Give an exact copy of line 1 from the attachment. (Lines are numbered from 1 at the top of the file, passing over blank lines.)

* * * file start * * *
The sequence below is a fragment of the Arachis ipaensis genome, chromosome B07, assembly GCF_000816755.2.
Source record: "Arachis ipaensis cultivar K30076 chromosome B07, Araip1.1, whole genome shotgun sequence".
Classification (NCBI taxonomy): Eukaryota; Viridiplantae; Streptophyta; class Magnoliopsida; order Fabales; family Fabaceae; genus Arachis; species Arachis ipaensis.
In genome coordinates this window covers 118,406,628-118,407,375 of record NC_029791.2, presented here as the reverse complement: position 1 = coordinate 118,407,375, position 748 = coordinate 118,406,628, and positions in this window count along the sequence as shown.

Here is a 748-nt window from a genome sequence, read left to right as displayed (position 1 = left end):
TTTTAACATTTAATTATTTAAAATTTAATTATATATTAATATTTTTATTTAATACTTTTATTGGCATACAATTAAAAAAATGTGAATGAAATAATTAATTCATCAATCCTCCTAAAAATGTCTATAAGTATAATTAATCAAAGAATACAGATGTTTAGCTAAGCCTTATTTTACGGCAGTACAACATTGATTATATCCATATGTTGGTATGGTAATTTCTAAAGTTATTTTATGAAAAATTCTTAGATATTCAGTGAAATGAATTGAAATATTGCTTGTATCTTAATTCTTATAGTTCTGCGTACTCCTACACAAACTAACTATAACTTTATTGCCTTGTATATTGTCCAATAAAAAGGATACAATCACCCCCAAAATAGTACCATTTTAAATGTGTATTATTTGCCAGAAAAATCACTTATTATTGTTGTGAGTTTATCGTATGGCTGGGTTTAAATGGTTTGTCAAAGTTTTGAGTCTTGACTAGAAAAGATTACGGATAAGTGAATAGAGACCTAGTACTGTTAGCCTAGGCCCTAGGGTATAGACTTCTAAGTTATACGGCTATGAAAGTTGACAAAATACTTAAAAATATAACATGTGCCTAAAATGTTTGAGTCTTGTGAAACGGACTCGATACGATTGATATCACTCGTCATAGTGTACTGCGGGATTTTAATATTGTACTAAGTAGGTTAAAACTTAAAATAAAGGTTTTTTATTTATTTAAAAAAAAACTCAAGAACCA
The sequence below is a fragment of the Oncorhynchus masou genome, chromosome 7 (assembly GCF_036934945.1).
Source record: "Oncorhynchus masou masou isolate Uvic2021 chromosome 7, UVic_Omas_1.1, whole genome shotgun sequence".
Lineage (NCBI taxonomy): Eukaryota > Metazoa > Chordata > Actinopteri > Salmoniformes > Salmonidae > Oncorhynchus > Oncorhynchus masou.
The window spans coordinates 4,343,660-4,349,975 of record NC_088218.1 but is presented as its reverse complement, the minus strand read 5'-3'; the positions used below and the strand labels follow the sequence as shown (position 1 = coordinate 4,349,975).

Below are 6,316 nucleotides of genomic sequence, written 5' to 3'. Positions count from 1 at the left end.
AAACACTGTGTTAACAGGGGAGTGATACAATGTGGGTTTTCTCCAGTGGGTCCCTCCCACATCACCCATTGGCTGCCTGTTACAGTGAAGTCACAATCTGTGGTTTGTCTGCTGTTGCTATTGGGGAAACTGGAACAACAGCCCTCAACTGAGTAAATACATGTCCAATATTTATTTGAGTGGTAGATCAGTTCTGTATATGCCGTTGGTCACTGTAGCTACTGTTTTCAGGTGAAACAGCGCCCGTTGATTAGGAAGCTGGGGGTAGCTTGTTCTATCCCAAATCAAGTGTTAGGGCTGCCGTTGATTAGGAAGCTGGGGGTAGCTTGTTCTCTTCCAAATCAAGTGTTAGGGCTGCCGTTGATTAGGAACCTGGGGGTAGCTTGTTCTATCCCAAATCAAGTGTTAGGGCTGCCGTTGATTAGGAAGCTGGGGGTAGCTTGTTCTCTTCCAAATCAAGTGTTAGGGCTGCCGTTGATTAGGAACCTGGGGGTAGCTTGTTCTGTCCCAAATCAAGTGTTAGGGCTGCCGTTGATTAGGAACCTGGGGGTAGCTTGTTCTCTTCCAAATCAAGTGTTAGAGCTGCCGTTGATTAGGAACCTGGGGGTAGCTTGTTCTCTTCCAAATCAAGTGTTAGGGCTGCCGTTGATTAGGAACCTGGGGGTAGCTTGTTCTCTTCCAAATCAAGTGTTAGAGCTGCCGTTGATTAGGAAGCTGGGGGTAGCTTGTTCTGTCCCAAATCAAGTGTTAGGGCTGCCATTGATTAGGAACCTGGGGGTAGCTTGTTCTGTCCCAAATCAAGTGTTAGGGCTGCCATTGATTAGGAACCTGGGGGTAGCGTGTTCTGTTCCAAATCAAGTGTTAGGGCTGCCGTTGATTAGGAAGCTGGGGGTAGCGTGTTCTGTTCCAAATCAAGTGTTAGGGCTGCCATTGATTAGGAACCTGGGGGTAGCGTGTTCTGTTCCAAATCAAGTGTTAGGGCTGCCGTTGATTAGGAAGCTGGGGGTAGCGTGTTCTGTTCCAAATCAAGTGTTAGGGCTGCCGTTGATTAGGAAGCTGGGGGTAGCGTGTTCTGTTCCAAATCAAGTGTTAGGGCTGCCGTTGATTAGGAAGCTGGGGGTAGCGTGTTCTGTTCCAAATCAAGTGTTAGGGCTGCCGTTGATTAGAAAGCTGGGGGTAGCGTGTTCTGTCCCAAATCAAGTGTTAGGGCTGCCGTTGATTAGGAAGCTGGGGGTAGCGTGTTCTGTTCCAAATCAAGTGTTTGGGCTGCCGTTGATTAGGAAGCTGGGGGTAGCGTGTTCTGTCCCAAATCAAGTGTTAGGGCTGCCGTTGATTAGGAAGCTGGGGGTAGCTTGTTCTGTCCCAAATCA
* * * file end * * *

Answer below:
The sequence below is a fragment of the Arachis ipaensis genome, chromosome B07, assembly GCF_000816755.2.